std::minmax() and std::minmax_element() in C++ STL
C++ defined functions to get smallest and largest elements among 2 or in a container using different functions. But there are also functions that are used to get both smallest and largest element using a single function, “minmax()” function achieves this task for us. This function is defined in “algorithm” header file. This article would deal in its implementation and other related functions.
- minmax(a, b): This function returns a pair, in which 1st element is of minimum of the two elements and the 2nd element is maximum of 2 elements.
- minmax(array of elements): This function returns similarly as 1st version. Only difference is that in this version, the accepted argument is a list of integers/strings among which maximum and minimum are obtained. Useful in cases when we need to find maximum and minimum elements in list without sorting.
The minimum value obtained is : 23 The maximum value obtained is : 53 The minimum value obtained is : 1 The maximum value obtained is : 6
Time Complexity: O(n) where n is the number of elements from which we have to find the minimum and maximum element.
Auxiliary Space: O(1)
- minmax_element(): This purpose of this function is same as above functions i.e to find minimum and maximum element. But it differs in return type and accepted argument. This function accepts start and end pointer as its argument and is used to find maximum and minimum element in a range. This function returns pair pointer, whose 1st element points to the position of minimum element in the range and 2nd element points to the position of maximum element in the range. If there are more than 1 minimum numbers, then the 1st element points to first occurring element. If there are more than 1 maximum numbers, then the 2nd element points to last occurring element.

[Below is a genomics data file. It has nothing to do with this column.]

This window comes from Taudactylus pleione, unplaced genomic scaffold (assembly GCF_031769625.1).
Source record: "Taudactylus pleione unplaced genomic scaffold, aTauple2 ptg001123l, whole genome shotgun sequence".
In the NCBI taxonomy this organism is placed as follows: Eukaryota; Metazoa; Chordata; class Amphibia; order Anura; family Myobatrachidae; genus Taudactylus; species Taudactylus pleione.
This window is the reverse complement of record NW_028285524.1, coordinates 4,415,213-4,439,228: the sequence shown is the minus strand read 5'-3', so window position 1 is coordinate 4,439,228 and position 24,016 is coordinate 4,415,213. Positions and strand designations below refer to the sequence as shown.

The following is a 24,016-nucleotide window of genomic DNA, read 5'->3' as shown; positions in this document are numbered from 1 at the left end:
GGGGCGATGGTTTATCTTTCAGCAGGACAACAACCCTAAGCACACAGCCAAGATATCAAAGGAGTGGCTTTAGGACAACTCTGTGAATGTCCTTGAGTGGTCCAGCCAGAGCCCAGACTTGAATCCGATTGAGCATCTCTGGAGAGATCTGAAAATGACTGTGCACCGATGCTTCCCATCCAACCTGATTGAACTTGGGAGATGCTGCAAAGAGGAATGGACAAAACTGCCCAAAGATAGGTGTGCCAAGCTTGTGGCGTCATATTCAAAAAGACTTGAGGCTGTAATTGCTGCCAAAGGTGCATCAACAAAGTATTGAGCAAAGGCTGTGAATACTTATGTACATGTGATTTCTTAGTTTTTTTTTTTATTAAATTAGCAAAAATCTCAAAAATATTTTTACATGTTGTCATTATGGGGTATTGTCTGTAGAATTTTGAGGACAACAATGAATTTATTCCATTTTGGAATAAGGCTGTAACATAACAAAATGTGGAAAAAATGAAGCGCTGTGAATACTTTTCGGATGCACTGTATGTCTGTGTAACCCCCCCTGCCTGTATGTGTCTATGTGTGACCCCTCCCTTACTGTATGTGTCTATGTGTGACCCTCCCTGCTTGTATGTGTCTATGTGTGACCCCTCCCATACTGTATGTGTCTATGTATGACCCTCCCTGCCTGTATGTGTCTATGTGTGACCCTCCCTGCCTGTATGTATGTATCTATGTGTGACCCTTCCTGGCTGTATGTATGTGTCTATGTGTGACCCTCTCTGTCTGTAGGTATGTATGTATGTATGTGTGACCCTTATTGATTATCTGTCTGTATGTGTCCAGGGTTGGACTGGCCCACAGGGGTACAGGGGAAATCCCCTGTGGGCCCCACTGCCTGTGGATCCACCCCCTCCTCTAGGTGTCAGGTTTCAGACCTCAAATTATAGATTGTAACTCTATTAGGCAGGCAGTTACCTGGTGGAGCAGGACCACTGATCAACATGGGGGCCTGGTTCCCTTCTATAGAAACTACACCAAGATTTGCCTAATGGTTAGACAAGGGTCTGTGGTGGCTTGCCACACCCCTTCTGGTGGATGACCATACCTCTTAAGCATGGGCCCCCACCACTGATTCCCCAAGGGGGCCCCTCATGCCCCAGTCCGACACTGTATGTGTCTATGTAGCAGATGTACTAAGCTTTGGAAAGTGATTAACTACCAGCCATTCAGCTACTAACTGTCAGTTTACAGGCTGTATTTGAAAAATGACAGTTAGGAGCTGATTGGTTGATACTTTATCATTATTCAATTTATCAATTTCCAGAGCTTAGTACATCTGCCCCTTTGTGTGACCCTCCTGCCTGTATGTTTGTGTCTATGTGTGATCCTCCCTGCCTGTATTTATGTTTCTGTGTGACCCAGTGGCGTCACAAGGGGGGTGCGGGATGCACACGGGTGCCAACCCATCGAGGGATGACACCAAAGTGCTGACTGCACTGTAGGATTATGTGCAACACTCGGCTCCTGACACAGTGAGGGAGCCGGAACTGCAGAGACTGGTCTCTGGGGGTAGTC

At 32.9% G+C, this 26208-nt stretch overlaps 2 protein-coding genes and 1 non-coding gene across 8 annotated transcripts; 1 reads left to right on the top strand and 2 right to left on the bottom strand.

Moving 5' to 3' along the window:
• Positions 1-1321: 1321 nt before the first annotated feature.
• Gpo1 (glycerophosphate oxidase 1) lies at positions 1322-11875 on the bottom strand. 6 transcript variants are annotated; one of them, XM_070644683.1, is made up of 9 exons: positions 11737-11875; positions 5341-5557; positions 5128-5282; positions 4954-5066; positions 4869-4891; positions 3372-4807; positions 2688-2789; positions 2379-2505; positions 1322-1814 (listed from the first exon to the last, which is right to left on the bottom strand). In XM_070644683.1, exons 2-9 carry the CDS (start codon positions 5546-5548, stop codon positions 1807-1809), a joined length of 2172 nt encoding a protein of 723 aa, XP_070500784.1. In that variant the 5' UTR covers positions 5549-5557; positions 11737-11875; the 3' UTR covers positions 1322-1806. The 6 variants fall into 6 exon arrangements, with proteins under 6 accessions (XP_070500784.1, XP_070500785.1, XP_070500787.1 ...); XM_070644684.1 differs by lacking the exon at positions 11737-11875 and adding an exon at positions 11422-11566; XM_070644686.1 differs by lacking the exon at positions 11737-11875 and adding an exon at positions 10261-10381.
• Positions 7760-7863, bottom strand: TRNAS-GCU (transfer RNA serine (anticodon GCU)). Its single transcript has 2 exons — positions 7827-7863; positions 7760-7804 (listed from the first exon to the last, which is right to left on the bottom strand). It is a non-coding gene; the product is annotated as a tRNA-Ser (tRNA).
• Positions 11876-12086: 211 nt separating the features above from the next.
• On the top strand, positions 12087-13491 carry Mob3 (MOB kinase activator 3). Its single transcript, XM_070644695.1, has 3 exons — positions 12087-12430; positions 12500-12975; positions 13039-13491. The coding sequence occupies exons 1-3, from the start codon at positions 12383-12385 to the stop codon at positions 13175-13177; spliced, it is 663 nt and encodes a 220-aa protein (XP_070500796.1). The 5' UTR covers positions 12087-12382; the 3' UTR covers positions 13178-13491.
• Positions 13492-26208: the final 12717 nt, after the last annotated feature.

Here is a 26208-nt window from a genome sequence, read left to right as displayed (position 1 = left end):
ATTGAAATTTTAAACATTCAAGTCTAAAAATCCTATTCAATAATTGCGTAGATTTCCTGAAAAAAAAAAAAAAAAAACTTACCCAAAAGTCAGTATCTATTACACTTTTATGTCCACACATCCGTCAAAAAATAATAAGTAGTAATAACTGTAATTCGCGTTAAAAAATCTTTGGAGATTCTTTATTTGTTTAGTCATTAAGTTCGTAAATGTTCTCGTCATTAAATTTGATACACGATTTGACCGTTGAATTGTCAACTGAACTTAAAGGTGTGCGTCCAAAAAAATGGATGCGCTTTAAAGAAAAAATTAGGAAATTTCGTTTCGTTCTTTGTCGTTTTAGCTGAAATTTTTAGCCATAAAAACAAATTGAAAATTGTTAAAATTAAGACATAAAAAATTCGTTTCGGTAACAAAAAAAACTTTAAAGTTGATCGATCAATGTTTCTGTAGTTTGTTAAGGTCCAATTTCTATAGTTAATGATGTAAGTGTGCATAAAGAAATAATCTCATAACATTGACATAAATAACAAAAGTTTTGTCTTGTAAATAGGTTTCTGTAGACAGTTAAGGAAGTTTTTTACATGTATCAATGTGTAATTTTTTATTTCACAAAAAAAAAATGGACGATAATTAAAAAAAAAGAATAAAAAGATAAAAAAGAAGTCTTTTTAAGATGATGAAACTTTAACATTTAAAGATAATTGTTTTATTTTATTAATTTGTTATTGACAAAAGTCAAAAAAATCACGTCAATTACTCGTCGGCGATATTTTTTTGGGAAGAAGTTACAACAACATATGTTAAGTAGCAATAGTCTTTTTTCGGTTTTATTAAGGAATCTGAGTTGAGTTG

The minimum value position obtained is : 1 The maximum value position obtained is : 0 The minimum value position obtained is : 1 The maximum value position obtained is : 5
Time Complexity: O(n)
Auxiliary Space: O(1)
This article is contributed by Manjeet Singh. If you like GeeksforGeeks and would like to contribute, you can also write an article using write.geeksforgeeks.org or mail your article to email@example.com. See your article appearing on the GeeksforGeeks main page and help other Geeks. Please write comments if you find anything incorrect, or you want to share more information about the topic discussed above.
Please Login to comment...